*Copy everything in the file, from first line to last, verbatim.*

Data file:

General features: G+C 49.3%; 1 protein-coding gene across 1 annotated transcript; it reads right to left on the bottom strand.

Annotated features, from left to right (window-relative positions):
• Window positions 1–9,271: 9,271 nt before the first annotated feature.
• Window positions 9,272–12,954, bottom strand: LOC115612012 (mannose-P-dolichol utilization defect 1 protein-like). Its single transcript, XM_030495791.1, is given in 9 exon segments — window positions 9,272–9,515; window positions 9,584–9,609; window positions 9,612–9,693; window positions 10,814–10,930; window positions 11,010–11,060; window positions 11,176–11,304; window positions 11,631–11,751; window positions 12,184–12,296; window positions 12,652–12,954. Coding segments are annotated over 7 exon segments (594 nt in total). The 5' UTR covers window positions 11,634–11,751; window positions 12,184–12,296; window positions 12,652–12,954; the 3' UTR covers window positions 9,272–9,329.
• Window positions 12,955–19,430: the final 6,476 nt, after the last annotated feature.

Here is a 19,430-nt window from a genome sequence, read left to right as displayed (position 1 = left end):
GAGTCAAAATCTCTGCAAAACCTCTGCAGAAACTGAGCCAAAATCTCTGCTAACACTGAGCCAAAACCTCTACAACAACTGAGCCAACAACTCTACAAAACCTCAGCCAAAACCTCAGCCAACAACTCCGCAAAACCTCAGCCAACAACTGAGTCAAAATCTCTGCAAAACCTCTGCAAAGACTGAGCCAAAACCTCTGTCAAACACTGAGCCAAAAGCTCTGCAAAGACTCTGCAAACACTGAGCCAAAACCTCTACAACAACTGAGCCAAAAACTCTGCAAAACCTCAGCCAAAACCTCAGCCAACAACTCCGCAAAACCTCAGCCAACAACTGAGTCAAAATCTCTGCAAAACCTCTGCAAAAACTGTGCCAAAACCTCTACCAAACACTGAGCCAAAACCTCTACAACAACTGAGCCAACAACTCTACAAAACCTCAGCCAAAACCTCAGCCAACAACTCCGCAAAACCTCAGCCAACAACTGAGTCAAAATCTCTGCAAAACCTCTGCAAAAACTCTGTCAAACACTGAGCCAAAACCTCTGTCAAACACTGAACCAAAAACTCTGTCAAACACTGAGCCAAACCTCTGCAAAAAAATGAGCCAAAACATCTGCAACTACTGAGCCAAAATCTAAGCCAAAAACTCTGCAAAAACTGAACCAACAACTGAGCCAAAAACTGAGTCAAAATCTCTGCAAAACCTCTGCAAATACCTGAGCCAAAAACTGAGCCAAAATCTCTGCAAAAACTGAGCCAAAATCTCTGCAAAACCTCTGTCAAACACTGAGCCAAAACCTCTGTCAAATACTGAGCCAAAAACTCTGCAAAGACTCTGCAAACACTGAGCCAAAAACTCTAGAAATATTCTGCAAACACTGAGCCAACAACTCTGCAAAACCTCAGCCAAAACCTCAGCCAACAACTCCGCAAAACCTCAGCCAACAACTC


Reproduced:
General features: G+C 49.3%; 1 protein-coding gene across 1 annotated transcript; it reads right to left on the bottom strand.

Annotated features, from left to right (window-relative positions):
• Window positions 1–9,271: 9,271 nt before the first annotated feature.
• Window positions 9,272–12,954, bottom strand: LOC115612012 (mannose-P-dolichol utilization defect 1 protein-like). Its single transcript, XM_030495791.1, is given in 9 exon segments — window positions 9,272–9,515; window positions 9,584–9,609; window positions 9,612–9,693; window positions 10,814–10,930; window positions 11,010–11,060; window positions 11,176–11,304; window positions 11,631–11,751; window positions 12,184–12,296; window positions 12,652–12,954. Coding segments are annotated over 7 exon segments (594 nt in total). The 5' UTR covers window positions 11,634–11,751; window positions 12,184–12,296; window positions 12,652–12,954; the 3' UTR covers window positions 9,272–9,329.
• Window positions 12,955–19,430: the final 6,476 nt, after the last annotated feature.

Here is a 19,430-nt window from a genome sequence, read left to right as displayed (position 1 = left end):
GAGTCAAAATCTCTGCAAAACCTCTGCAGAAACTGAGCCAAAATCTCTGCTAACACTGAGCCAAAACCTCTACAACAACTGAGCCAACAACTCTACAAAACCTCAGCCAAAACCTCAGCCAACAACTCCGCAAAACCTCAGCCAACAACTGAGTCAAAATCTCTGCAAAACCTCTGCAAAGACTGAGCCAAAACCTCTGTCAAACACTGAGCCAAAAGCTCTGCAAAGACTCTGCAAACACTGAGCCAAAACCTCTACAACAACTGAGCCAAAAACTCTGCAAAACCTCAGCCAAAACCTCAGCCAACAACTCCGCAAAACCTCAGCCAACAACTGAGTCAAAATCTCTGCAAAACCTCTGCAAAAACTGTGCCAAAACCTCTACCAAACACTGAGCCAAAACCTCTACAACAACTGAGCCAACAACTCTACAAAACCTCAGCCAAAACCTCAGCCAACAACTCCGCAAAACCTCAGCCAACAACTGAGTCAAAATCTCTGCAAAACCTCTGCAAAAACTCTGTCAAACACTGAGCCAAAACCTCTGTCAAACACTGAACCAAAAACTCTGTCAAACACTGAGCCAAACCTCTGCAAAAAAATGAGCCAAAACATCTGCAACTACTGAGCCAAAATCTAAGCCAAAAACTCTGCAAAAACTGAACCAACAACTGAGCCAAAAACTGAGTCAAAATCTCTGCAAAACCTCTGCAAATACCTGAGCCAAAAACTGAGCCAAAATCTCTGCAAAAACTGAGCCAAAATCTCTGCAAAACCTCTGTCAAACACTGAGCCAAAACCTCTGTCAAATACTGAGCCAAAAACTCTGCAAAGACTCTGCAAACACTGAGCCAAAAACTCTAGAAATATTCTGCAAACACTGAGCCAACAACTCTGCAAAACCTCAGCCAAAACCTCAGCCAACAACTCCGCAAAACCTCAGCCAACAACTC